Love Your Neighbour
Tonight I did something that (even now as I’m writing about it) sets my knees knocking.
I’d taken the kids out to the park and when I arrived home, next door had parked pretty much up to the edge of our drive so I pulled up behind them, noticing as I got out that I had effectively blocked them in.
I had every good intention of going out and moving my car onto our drive once I’d got the kids out (reason: it’s not a proper driveway and you can’t open the doors wide enough to get children out of car seats when parked on it) but when I got in I needed to make the dinner and put the kids into bed etc etc and time just ran away with me.
About 10 minutes after I’d put Meg to bed and come downstairs I was sorting out some washing when I heard a commotion going on outside. Being the nosy sort, I sidled up to our front window and basically heard a barrage of swearing coming from ‘the bloke’ from next door at the fact that I’d blocked him in.
It was his partner parked on the other side of him, so she came out and moved her car and off he drove.
Obviously he had no idea that I’d heard him but I was a bit put out that he would be so aggressive about the whole thing – after all, he could have just come and asked us to move. Or he could have parked in front of his own house…I do have two small children!
Ah I digress…
So anyway I was so affronted by his reaction that I decided
that when he got back, I would go round and apologise for blocking him in. Actually, that part is a total fabrication – I decided I would go round whilst he was out and speak to his partner as she always smiles at me in the mornings and isn’t quite so scary looking.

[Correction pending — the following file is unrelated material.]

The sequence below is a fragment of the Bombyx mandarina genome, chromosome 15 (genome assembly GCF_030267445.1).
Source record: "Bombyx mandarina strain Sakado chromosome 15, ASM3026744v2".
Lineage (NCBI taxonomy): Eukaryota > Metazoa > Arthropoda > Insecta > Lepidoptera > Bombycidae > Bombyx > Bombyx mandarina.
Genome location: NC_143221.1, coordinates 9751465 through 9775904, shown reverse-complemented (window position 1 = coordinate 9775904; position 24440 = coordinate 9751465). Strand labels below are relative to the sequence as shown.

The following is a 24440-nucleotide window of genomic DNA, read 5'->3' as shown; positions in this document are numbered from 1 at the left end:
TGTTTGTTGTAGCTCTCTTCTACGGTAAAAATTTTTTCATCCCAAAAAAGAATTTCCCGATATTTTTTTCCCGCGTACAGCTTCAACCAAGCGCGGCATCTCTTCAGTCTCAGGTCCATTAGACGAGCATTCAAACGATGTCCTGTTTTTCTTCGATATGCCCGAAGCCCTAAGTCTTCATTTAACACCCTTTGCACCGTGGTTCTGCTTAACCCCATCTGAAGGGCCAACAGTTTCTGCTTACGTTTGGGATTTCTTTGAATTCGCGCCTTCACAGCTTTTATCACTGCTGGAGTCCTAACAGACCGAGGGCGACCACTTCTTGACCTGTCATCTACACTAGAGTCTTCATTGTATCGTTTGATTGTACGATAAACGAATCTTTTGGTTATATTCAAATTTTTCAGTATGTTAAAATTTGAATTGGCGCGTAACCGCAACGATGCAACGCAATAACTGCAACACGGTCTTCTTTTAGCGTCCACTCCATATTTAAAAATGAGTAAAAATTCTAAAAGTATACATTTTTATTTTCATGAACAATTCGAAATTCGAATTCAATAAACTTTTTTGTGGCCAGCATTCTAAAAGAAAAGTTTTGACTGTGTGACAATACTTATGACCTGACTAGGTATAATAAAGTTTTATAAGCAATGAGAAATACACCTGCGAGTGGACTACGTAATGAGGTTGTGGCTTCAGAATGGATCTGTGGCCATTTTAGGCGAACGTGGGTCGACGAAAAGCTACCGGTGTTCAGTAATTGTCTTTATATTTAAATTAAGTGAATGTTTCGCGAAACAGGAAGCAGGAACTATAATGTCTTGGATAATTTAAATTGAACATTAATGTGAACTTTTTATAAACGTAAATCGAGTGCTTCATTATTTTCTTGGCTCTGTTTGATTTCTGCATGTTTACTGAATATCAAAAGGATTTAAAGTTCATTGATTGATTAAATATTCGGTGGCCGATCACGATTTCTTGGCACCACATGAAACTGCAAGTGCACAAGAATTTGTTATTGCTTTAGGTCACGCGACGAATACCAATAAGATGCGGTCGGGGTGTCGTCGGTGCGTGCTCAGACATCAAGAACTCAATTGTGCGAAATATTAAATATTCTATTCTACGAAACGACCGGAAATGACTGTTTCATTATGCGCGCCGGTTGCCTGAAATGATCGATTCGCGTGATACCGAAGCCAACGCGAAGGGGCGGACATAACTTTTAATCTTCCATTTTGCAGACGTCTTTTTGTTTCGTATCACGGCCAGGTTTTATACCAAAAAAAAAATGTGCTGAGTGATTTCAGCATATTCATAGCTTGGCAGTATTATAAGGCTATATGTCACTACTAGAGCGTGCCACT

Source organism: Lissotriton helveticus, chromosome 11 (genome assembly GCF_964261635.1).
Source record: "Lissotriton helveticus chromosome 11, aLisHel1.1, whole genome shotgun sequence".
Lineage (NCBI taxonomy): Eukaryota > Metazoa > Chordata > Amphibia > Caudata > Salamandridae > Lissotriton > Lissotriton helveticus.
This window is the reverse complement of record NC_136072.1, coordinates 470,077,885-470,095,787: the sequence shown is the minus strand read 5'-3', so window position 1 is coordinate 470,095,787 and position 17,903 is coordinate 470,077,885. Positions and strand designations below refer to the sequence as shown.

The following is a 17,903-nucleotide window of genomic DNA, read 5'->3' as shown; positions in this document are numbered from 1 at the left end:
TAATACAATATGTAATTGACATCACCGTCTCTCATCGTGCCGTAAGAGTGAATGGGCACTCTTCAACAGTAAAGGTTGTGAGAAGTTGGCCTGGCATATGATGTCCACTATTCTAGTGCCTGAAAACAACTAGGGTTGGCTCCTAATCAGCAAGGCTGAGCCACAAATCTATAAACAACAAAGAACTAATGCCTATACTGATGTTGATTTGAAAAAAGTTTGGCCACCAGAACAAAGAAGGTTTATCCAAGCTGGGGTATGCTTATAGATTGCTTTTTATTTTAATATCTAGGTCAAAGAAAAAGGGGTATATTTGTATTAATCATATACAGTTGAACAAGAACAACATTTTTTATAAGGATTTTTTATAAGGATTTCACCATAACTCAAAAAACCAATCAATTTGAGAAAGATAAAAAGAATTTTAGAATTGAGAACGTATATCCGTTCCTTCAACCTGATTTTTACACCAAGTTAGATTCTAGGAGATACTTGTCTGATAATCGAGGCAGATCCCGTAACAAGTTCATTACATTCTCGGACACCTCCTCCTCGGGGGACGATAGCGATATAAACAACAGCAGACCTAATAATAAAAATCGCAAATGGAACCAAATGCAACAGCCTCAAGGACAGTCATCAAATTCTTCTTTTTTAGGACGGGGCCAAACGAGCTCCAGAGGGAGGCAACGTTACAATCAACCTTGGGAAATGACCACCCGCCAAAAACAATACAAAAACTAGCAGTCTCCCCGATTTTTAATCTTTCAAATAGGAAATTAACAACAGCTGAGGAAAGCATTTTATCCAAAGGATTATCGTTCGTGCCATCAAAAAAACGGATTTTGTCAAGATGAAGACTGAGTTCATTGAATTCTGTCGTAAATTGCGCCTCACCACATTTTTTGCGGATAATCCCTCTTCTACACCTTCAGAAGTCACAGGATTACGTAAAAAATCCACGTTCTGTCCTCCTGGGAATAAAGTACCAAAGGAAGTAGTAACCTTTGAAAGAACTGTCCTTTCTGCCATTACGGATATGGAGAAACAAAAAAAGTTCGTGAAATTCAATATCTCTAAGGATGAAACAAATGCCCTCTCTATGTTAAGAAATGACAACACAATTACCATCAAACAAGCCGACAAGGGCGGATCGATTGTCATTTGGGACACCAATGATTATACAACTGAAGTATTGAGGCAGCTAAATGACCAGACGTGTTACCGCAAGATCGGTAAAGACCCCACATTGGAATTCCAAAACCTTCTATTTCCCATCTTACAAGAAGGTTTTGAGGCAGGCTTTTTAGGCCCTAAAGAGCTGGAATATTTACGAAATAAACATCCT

But to my utter dismay when I finally built up the nerve to go round, ‘the bloke’ answered the door. Which was a bit off-putting to say the least and the clear, refined statement in my head came out as a total babble.
It might not seem like a big deal to most people but it really is to me. I had to build up a lot of ‘hidden so deep down I’m not even sure it’s really there’ nerve to go round and knock on their door in the first place. I’m such a home-bod…I don’t enjoy ‘putting myself out there’ and to be honest, he looked at me like I’d lost the plot which kind of confirmed that what I was doing was a bit strange.
I don’t mind confrontation if there is a need for it. But putting myself into a situation where I can’t plan for every outcome (such as the shock of ‘the bloke’ opening the door rather than his partner) fills me with dread.
But once I’d apologised and come home, and the flaming sensation in my cheeks had died down, I felt good. Truly, satisfyingly good!
Who cares if he thinks I’m a bit odd?
And, at the end of the day the benefits are two-fold as a) he might also feel good that I cared enough to come round and apologise and b) if he doesn’t care one bit about the apology, he might at least feel a bit sheepish that I clearly heard him having a go.
And tomorrow is another day – if he parks in front of my house, I’ll probably block him in again. C’est la vie!